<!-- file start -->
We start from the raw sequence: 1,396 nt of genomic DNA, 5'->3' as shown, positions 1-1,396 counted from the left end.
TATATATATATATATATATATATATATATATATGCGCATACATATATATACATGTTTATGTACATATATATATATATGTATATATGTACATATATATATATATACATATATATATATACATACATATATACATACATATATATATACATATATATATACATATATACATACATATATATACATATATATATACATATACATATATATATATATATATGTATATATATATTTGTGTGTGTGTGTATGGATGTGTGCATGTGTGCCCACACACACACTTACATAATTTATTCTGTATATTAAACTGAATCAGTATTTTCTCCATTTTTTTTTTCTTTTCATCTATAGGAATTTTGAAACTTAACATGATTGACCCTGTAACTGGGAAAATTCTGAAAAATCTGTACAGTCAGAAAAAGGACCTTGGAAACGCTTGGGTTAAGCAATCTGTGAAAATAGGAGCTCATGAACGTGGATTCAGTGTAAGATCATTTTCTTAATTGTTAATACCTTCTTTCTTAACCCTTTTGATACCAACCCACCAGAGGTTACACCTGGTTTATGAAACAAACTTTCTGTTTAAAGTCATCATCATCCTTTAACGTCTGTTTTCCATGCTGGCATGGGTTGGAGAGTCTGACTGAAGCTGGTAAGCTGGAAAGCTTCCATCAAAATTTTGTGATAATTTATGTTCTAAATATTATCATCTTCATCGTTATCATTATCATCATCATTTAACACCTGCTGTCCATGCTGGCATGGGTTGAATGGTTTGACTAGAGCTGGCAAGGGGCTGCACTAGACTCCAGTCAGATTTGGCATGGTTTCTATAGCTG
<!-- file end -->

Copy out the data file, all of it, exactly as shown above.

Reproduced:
We start from the raw sequence: 1,396 nt of genomic DNA, 5'->3' as shown, positions 1-1,396 counted from the left end.
TATATATATATATATATATATATATATATATATGCGCATACATATATATACATGTTTATGTACATATATATATATATGTATATATGTACATATATATATATATACATATATATATATACATACATATATACATACATATATATATACATATATATATACATATATACATACATATATATACATATATATATACATATACATATATATATATATATATGTATATATATATTTGTGTGTGTGTGTATGGATGTGTGCATGTGTGCCCACACACACACTTACATAATTTATTCTGTATATTAAACTGAATCAGTATTTTCTCCATTTTTTTTTTCTTTTCATCTATAGGAATTTTGAAACTTAACATGATTGACCCTGTAACTGGGAAAATTCTGAAAAATCTGTACAGTCAGAAAAAGGACCTTGGAAACGCTTGGGTTAAGCAATCTGTGAAAATAGGAGCTCATGAACGTGGATTCAGTGTAAGATCATTTTCTTAATTGTTAATACCTTCTTTCTTAACCCTTTTGATACCAACCCACCAGAGGTTACACCTGGTTTATGAAACAAACTTTCTGTTTAAAGTCATCATCATCCTTTAACGTCTGTTTTCCATGCTGGCATGGGTTGGAGAGTCTGACTGAAGCTGGTAAGCTGGAAAGCTTCCATCAAAATTTTGTGATAATTTATGTTCTAAATATTATCATCTTCATCGTTATCATTATCATCATCATTTAACACCTGCTGTCCATGCTGGCATGGGTTGAATGGTTTGACTAGAGCTGGCAAGGGGCTGCACTAGACTCCAGTCAGATTTGGCATGGTTTCTATAGCTG